On the Localism Act, the s.1 power was to enable a Local Authority to have the power of an individual.

an individual is not able to provide part III Children Act services nor part VII Housing Act services nor public money which comprise the services and things which the Claimant is, in fact, seeking. Those functions may only be exercised by a local authority. Section 1 of the Localism Act is an enabling section which, for example, gives a Local Authority the power to enter into contracts or leases. It was not intended by Parliament as a means of overriding a clear statutory scheme prohibiting the provision of benefits of all kinds to those unlawfully in the UK.

Adopting the words of Sedley LJ in R(Badu) v London Borough of Lambeth [2006] 1 WLR 505 at para 72 speaking of section 2 of the Local Government Act 2000, the predecessor of section 1 of the Localism Act in England:

“[A] local authority…is not obliged but… is permitted to use its alternative powers [in section 2] so long as … it does not exercise them with the object simply of circumventing restrictions – even restrictions which are incompatible with Convention rights – built into the impugned power…”

So section 1 of the Localism Act 2011 “may not be used to empower the Defendant to provide accommodation and basic subsistence to the Claimant.”

And finally, did:

the combined effect of [R (Limbuela) -v- Secretary of State for the Home Department [2006] 1 AC 396 (HL(E)) ] and Clue establish that there is a free standing duty to accommodate and provide cash to a person like the Claimant who is within the boundaries of a local authority and whose Convention rights are threatened? Is there some positive duty independent of the Children Act part III or Housing Act duties?

The High Court held not. Limbuela was simply a case about the proper statutory construction of s.55(5)(a) NIAA. Notably, Lord Bingham’s judgment began:

“A general public duty to house the homeless or provide for the destitute cannot be spelled out of article 3.”

The Court of Appeal decision in Clue expressly concerned a scenario in which

a person is unlawfully present in the United Kingdom within paragraph 7 of Schedule 3 [to] the 2002 Act, and is destitute and would otherwise be eligible for services of a kind listed in paragraph 1 of Schedule 3” [Emphasis in judgment]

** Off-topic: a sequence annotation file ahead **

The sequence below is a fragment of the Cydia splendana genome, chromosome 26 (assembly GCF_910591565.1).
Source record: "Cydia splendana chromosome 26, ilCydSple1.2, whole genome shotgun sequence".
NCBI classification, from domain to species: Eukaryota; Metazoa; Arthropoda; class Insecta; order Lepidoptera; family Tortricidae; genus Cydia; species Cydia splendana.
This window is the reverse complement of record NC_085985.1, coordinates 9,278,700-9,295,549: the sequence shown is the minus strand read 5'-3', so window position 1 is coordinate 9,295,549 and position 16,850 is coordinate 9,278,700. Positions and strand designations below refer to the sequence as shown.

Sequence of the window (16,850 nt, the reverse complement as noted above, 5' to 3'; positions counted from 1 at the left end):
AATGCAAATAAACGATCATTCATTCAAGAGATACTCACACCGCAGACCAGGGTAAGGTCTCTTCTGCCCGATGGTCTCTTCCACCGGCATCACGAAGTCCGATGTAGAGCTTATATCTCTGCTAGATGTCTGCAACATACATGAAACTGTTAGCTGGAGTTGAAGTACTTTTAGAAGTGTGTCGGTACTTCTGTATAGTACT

But in this case, even if MK were lawfully present she would not be eligible for s.17 assistance, for the eases given earlier.

For good measure, the High Court quotes Sedley LJ in Badu

“What Hooper’s case ….does in my respectful view establish is that a power to make alternative provision does not become a duty simply because the principal power is subject to statutory restrictions which are incompatible with Convention rights.

By parity of reasoning, all such powers remain in being. But is it then open to the public authority in whom they are vested, if minded to do so, to use them for the purpose of circumventing or replacing the non-compliant one? Once the purpose of section 6(2) is recognised as being the preservation of Parliamentary sovereignty, the answer must be no. Such a use of power would have an illicit purpose. Thus a local authority which resolved to use section 17(6) of the Children Act 1989 in all cases which fell foul of section 185(4) of the Housing Act 1996 would in my judgment be abusing its powers.

Application for Judicial Review dismissed.

There is no free standing power vested in the Defendant to accommodate the Claimant nor are they permitted to exercise their section 17 Children Act or section 1 Localism Act powers to assist the Claimant and, as a result, I dismiss her application.

About Giles Peaker

Giles Peaker is a solicitor and partner in the Housing and Public Law team at Anthony Gold Solicitors in South London. You can find him on Linkedin and on Twitter. Known as NL round these parts, and still is Nearly Legal on Google +.
Posted in Community care, Homeless, Housing law - All and tagged , .

3 Comments

  1. Excuse my ignorance of legal matters, but if MK was in the UK illegally she would presumably not have been entitled to legal aid. It seems from the surrounding circumstances that she would not have had the means to pay for legal representation privately, so how on earth did she manage to get such a case into court? It hardly sounds the type of case that a litigant in person could argue.

    Was the case therefore run on a pro bono basis? If so, the generosity of the lawyers involved is to be greatly commended, as a case like this must represent thousands of pounds in lawyers’ time,

    • No, legal aid is available for anyone who meets the means criteria and so long as it is a matter which is within scope, though there are proposals to change this. The issue of the extent of s.1 Localism Act powers is an important one.

  2. So the courts have finally confirmed that, contrary to what Pickles et al claimed, s.1, 2011 Act is far more restrictive than s.2, 2000 Act. Section 2 enabled an authority to do a lot of things that an individual couldn’t. By replacing it with s.1 it has severely curtailed an authority’s powers.

    This decision seems, for the most part, to be the right one. Badu has long been authority that an authority can’t use its powers to circumvent the will of Parliament. MK was seeking to use s.1 and s.17 to get around the fact that she was not entitled to homeless assistance under Part 7.

    However, Arts 3 and 8 do, in limited circumstances, impose a positive duty on states to avoid breaches of Art.3 and 8 (Bernard being the best known case). Those cases have always been argued in the context of the authority refusing to exercise a statutory power it had. I wonder what Strasbourg would say in respect of circumstances, like this one, where there wasn’t a statutory power available but there was a positive obligation under Art.8 to maintain the applicant’s family life?